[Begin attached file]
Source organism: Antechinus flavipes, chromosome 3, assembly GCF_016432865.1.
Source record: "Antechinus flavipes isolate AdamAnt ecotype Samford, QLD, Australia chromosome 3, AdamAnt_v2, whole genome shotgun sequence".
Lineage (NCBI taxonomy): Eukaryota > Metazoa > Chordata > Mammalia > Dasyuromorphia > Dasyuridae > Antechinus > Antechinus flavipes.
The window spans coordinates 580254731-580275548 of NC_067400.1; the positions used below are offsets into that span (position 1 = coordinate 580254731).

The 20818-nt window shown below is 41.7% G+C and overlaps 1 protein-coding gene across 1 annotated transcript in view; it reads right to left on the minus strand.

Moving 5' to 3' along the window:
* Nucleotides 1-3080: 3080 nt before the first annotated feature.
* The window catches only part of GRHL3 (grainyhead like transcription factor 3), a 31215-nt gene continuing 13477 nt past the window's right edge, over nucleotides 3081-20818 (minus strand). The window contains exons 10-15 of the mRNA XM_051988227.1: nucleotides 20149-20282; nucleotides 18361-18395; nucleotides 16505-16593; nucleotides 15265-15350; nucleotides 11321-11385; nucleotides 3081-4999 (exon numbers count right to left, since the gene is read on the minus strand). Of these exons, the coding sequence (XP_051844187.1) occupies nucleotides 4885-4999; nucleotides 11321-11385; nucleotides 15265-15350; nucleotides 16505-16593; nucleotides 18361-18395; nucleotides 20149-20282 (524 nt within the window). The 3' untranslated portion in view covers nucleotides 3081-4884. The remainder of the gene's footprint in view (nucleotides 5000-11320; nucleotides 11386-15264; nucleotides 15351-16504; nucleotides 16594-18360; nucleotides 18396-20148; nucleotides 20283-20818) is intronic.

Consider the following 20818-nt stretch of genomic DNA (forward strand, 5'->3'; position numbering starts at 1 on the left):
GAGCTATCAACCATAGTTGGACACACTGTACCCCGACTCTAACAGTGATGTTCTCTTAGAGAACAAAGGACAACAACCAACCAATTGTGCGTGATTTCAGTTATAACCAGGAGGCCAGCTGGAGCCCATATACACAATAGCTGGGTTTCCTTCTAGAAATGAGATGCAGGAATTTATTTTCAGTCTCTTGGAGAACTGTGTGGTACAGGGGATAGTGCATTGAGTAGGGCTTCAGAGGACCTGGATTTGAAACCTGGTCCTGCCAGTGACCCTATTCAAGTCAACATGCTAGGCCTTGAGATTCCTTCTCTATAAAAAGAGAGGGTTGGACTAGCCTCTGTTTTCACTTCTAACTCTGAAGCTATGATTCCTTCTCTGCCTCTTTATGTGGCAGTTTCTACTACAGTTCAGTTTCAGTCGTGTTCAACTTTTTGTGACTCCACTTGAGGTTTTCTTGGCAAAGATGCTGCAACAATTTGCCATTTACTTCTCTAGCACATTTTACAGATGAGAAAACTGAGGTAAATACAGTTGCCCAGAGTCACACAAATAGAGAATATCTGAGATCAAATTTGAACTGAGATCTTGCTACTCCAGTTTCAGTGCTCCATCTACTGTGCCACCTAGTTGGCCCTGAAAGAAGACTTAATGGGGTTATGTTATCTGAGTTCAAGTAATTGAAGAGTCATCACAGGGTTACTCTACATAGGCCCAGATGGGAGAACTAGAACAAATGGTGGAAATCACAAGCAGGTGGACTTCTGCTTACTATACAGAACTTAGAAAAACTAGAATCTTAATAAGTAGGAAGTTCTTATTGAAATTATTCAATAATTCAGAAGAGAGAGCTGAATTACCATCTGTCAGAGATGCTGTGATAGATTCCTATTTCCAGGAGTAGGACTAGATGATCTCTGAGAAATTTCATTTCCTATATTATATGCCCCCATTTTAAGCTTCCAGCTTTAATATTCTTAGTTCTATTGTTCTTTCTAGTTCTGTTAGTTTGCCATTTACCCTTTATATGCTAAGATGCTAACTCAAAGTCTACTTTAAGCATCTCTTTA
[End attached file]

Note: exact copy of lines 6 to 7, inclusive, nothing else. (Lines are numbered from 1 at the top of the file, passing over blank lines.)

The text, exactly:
Moving 5' to 3' along the window:
* Nucleotides 1-3080: 3080 nt before the first annotated feature.